Raffaela Giordano, Sergi Lanau, Pietro Tommasino, Petia Topalova, Tuesday, August 4, 2015

Italy’s productivity has been stagnant since the late 1990s. This column argues that public sector inefficiency could be partially responsible for the country’s low labour productivity. The evidence suggests that Italy could realise significant macroeconomic productivity gains if average public sector efficiency were to improve from its current faltering levels.

Tito Boeri, Pietro Garibaldi, Espen R. Moen, Friday, June 12, 2015

A new labour law in Italy aims to protect dismissed employees and offer firms greater incentives for human capital investment. This column explains the significance of the change, what it means for firms in Italy and its potentially positive effect on post-crisis job-creation.

Tito Boeri, Pietro Garibaldi, Espen R. Moen, Friday, June 12, 2015

A new labour law in Italy aims to protect dismissed employees and offer firms greater incentives for human capital investment. This column explains the significance of the change, what it means for firms in Italy and its potentially positive effect on post-crisis job-creation. 

Alberto Alesina, Matteo Paradisi, Friday, May 29, 2015

Most of us intuitively believe that politicians reduce taxes and increase spending in the run up to elections to curry favour with voters. But our logic may well be flawed. This column presents evidence from recent Italian elections suggesting that things aren’t so black and white. Yes, some municipalities set lower tax rates in the run up to elections. But the evidence also suggests that municipalities running deficits will think twice about tax breaks and spending sprees. Politicians in big cities are also more cautious, choosing to focus not on tax but on more pressing local issues.

Luca Flabbi, Mario Macis, Andrea Moro, Fabiano Schivardi, Friday, April 24, 2015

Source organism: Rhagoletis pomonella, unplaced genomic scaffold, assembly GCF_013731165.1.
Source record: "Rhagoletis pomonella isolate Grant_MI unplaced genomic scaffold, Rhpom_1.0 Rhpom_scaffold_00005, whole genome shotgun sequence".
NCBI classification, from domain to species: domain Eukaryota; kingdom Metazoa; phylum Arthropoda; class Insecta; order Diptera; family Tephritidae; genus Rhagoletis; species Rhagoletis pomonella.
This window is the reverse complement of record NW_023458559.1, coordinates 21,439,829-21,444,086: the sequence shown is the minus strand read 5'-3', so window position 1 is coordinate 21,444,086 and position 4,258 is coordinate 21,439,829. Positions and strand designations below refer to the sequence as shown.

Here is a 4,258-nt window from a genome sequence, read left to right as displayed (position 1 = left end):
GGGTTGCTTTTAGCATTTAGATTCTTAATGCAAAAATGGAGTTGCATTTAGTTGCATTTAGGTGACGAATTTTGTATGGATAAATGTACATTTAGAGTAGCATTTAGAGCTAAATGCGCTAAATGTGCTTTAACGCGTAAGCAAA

Despite the convergence between men and women in many labour market indicators, women are still vastly underrepresented at the boardroom level. Using Italian data, this column presents new evidence on the impact of having a female CEO on the distribution of wages for male and female workers within firms. Female CEOs are shown to reduce the gender wage gap at the top of the wage distribution but widen it at the bottom. The authors also show that firms with female CEOs perform better, the higher the fraction of women in the firm’s workforce.

Nadege Jassaud, Thursday, October 30, 2014

Sound corporate governance is essential for a well-functioning banking system and the integrity of financial markets. This column discusses the corporate governance of Italian banks, its regulatory framework, and the specific challenges arising from the role played by foundations and large cooperatives. Although Italian banks have recently made progress in improving their corporate governance, more needs to be done.

Stefano DellaVigna, Ruben Durante, Brian Knight, Eliana La Ferrara, Sunday, March 9, 2014

Firms hoping for regulatory favours may direct their business purchases towards firms controlled by politicians, who benefit from the additional revenue. This column provides evidence from Italy consistent with this channel. It shows that the share of advertising on Berlusconi’s televisions increased while he was in power, and this even more so in the most regulated industries.